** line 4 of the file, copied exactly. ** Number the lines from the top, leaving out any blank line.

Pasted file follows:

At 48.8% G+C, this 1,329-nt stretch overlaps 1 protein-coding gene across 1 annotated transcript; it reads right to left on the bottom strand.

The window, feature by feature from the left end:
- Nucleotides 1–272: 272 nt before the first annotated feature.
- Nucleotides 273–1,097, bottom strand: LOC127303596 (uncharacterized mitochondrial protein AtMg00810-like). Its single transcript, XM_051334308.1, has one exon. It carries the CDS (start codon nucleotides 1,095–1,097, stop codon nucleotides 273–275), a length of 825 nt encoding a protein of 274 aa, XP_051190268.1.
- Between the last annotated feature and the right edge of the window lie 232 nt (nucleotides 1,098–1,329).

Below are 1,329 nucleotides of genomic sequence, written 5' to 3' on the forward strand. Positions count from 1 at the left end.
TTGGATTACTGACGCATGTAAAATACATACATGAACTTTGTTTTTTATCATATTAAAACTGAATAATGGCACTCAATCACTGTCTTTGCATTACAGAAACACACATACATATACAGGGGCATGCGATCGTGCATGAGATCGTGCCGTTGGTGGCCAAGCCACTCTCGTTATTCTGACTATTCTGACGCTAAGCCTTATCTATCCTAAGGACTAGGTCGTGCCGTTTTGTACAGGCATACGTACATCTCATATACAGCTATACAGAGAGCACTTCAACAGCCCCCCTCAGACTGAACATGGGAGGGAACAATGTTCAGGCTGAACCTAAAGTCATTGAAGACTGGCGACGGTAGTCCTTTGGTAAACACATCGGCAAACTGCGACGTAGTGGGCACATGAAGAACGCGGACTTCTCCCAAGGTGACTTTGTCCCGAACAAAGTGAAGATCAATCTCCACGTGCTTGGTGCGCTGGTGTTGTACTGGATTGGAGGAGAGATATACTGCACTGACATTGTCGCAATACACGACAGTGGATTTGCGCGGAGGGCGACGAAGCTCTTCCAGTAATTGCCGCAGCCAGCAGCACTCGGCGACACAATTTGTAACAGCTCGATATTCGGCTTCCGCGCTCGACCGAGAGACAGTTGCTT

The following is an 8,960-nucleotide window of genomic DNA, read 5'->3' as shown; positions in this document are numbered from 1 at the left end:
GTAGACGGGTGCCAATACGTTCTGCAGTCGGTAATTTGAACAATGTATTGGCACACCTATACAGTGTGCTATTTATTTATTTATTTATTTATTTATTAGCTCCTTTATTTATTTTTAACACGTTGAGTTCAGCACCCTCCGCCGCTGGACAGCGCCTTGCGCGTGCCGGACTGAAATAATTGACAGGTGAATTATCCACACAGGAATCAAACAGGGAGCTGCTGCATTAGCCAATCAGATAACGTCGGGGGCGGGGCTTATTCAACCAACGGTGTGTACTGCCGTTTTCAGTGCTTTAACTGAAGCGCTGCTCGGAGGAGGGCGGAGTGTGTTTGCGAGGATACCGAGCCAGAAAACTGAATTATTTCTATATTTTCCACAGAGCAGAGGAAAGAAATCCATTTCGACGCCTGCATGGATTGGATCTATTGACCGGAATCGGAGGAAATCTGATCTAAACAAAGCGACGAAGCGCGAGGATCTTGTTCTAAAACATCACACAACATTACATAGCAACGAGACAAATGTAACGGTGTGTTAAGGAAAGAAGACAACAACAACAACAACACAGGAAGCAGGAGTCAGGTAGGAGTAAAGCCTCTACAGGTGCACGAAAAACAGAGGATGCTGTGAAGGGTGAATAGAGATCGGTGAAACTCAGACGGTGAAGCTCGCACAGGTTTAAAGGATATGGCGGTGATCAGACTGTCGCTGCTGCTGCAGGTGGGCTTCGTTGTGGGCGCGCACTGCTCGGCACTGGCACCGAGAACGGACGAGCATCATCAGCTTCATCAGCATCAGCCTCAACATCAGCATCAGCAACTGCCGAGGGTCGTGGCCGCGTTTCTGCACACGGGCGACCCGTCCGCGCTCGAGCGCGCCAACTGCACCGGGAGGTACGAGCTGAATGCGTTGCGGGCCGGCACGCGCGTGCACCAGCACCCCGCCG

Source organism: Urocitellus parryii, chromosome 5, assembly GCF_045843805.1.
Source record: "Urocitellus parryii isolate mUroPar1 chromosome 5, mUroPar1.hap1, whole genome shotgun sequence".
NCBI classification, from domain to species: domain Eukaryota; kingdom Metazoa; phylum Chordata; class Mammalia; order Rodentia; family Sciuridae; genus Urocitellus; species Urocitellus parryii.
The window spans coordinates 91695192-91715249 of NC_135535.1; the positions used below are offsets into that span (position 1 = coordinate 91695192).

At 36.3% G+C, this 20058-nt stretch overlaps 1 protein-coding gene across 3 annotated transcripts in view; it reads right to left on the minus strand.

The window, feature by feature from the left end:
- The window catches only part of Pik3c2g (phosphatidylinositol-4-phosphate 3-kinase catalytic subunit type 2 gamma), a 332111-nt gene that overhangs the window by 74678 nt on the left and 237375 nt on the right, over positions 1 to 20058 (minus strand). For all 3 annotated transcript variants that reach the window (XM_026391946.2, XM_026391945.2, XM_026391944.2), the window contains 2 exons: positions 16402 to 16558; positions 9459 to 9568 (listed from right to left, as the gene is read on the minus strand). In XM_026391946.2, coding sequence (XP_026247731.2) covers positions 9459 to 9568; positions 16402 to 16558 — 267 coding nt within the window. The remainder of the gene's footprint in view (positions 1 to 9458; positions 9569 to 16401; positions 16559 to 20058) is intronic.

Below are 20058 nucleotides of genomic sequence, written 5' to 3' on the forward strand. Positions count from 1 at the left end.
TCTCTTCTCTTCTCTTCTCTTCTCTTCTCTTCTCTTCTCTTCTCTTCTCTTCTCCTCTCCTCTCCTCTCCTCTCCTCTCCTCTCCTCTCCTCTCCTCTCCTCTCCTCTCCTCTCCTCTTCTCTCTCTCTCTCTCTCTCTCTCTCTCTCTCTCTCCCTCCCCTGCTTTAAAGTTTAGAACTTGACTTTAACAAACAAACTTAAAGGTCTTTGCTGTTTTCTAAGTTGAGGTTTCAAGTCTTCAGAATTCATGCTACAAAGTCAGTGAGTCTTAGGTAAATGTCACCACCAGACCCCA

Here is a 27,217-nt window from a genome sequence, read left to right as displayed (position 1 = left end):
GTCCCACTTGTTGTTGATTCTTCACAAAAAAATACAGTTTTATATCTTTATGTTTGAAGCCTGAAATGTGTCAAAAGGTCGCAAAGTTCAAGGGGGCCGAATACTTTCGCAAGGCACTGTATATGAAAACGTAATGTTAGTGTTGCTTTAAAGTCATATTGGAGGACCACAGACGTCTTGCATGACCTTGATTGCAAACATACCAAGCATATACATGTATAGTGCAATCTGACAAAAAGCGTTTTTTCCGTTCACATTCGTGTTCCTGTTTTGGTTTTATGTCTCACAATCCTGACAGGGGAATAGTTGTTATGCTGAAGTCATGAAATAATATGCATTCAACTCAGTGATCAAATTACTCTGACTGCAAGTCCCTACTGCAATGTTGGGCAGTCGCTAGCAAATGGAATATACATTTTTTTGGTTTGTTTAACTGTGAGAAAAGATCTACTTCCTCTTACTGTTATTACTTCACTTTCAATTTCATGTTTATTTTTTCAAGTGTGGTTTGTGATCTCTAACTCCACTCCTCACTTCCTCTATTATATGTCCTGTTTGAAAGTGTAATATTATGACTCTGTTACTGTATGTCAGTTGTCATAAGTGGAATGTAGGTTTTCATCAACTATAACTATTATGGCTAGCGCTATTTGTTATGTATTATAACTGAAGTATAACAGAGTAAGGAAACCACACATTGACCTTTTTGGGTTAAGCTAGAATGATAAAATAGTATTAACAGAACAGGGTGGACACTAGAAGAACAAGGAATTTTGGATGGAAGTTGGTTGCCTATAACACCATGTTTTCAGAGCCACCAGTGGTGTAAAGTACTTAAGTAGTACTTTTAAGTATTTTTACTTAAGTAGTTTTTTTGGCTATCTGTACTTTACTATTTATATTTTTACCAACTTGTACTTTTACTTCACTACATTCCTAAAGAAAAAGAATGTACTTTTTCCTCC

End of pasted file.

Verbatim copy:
- Nucleotides 273–1,097, bottom strand: LOC127303596 (uncharacterized mitochondrial protein AtMg00810-like). Its single transcript, XM_051334308.1, has one exon. It carries the CDS (start codon nucleotides 1,095–1,097, stop codon nucleotides 273–275), a length of 825 nt encoding a protein of 274 aa, XP_051190268.1.